The things you read on the internet are not always false, like the meme that states…
At the end of May two of my Durham friends got hitched (to each other), giving us the perfect excuse to travel back to the city and see my friends and former colleagues. Although the US and back in six days is pretty hardcore travel-wise, I was so grateful to be able to squeeze with the folks that were my family away from home last year and to share the celebrations at lives moved forward – new houses, new spouses, new puppies and roomies, new jobs, new adventures.
Durham city didn’t fail disappoint, as I sought my old favourite places and discovered some new ones, like the lovely secondhand book store on main or delicious offerings from my friend’s food truck which came to life just after I left town. I ran with the Bulls, mucked in at the bike co-op, swam at the quarry and generally slotted back into the rhythm of things as if I hadn’t been away. The mosquitoes even seemed to remember me as their favourite delicacy.
I also had chance to remember things that didn’t tickle my fancy about life stateside, the sound of gun shots late at night, the complete lack of any sort of driving discipline, the constant slick of sweat from simply existing in the humid summer. No where is perfect, but that’s part of the charm and I certainly was charmed by Durham. Since I left half a year ago I have often thought of the place, verging dangerously on a kind of rose-tinted hiraeth as I attempt to slot back into life in the UK. Our recent visit was so important to me, to celebrate the good times had and friends made but also to recognise the snap-shot in time that last year represented. As the time passes friends move on to pastures new, some already left, several more planning to. The Durham we returned to was subtly different to the Durham I knew and I was reminded that the city will increasingly morphe into a new place again over time. Wonderful and necessary but also less familiar and more foreign.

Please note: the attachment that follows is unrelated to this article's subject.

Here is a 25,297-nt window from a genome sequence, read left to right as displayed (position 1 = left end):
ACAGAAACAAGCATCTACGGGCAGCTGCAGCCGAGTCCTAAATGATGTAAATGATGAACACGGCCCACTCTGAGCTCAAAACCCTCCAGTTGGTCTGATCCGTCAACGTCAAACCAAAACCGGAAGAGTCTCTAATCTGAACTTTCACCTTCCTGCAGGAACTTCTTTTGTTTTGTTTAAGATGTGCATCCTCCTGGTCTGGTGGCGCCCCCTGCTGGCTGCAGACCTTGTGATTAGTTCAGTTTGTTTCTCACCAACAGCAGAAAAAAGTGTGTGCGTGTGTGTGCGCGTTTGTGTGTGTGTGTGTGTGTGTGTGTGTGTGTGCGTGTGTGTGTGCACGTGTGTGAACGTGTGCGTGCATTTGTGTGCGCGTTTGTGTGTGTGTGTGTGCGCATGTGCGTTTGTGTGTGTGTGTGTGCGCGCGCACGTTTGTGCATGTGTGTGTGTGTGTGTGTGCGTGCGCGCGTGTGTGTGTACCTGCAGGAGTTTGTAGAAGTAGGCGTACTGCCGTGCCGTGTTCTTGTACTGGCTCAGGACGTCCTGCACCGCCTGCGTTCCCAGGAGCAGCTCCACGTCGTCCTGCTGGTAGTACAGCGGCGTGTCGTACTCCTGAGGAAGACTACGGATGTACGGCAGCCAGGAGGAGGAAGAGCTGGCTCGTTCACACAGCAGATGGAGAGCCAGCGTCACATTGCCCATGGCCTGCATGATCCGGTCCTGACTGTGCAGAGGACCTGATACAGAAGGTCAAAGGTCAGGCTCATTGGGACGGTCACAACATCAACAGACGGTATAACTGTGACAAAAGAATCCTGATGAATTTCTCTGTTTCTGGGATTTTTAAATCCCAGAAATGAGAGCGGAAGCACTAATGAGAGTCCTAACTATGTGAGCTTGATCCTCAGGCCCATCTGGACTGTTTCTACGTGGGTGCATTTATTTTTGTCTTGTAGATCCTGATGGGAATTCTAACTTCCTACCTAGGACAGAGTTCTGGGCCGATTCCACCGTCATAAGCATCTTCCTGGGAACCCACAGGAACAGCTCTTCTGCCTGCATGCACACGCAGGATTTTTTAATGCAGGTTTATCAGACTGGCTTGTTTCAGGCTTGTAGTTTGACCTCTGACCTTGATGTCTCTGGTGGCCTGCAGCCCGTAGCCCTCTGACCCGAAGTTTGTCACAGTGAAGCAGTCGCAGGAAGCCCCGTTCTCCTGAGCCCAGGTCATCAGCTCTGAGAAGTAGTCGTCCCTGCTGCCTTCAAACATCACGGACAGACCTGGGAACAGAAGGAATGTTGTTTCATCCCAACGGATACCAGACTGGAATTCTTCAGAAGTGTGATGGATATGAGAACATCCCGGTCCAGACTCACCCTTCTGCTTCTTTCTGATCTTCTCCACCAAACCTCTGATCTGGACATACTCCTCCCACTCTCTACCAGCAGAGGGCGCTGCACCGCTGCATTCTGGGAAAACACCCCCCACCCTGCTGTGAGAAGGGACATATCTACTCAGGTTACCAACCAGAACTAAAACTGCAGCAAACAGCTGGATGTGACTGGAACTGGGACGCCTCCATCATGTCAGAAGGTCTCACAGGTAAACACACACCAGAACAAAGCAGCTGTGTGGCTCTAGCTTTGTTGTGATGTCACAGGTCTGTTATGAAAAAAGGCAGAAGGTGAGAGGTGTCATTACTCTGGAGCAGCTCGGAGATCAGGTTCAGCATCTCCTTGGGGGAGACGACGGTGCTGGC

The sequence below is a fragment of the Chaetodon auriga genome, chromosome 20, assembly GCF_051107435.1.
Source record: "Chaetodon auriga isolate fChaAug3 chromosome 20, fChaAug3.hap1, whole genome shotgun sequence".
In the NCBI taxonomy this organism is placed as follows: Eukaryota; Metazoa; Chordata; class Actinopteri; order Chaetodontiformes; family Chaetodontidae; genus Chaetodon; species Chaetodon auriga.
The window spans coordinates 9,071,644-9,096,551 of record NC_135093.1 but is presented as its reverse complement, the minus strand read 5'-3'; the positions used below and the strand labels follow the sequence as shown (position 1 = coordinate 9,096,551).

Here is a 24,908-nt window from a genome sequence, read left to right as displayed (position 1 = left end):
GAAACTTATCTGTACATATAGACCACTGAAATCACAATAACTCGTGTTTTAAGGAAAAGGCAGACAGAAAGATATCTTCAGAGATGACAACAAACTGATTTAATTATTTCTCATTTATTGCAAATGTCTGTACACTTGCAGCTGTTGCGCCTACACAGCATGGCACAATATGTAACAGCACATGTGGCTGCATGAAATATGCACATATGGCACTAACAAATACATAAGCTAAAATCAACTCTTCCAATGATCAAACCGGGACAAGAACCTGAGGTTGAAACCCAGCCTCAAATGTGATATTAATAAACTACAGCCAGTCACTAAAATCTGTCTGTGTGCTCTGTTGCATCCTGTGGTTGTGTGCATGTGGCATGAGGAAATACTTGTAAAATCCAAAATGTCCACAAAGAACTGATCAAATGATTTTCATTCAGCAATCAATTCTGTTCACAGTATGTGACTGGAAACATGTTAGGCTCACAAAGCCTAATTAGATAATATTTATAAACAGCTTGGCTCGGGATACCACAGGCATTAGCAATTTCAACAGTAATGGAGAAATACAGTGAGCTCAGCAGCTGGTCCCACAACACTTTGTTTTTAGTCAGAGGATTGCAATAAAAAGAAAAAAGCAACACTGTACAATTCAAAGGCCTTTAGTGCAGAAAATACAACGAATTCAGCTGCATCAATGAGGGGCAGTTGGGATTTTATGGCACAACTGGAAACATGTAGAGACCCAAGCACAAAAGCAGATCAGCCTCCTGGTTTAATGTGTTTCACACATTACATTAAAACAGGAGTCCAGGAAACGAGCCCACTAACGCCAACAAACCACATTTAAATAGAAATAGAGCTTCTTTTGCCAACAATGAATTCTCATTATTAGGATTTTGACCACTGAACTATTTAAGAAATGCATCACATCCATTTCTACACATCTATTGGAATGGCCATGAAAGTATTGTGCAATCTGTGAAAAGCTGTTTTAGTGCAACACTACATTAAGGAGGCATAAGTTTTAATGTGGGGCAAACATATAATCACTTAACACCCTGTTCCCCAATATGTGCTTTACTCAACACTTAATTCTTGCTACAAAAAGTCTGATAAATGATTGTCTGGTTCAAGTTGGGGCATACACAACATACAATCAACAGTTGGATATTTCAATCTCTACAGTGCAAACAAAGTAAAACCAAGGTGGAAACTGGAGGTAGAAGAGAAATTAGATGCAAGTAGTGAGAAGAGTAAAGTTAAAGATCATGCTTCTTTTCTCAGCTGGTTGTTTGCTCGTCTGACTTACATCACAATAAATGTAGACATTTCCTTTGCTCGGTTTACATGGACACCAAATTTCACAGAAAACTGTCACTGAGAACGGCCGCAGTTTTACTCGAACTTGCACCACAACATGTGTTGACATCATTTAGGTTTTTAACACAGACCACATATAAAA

You can’t move forward very fast if you spend half your time looking over your shoulder. To say a final so long, when back in the UK I made the most American (and enormous) cake I could think of – four layers of beetroot red velvet with cream cheese frosting. Delicious and sweet with just a tinge of regret, like a perfect ending should be.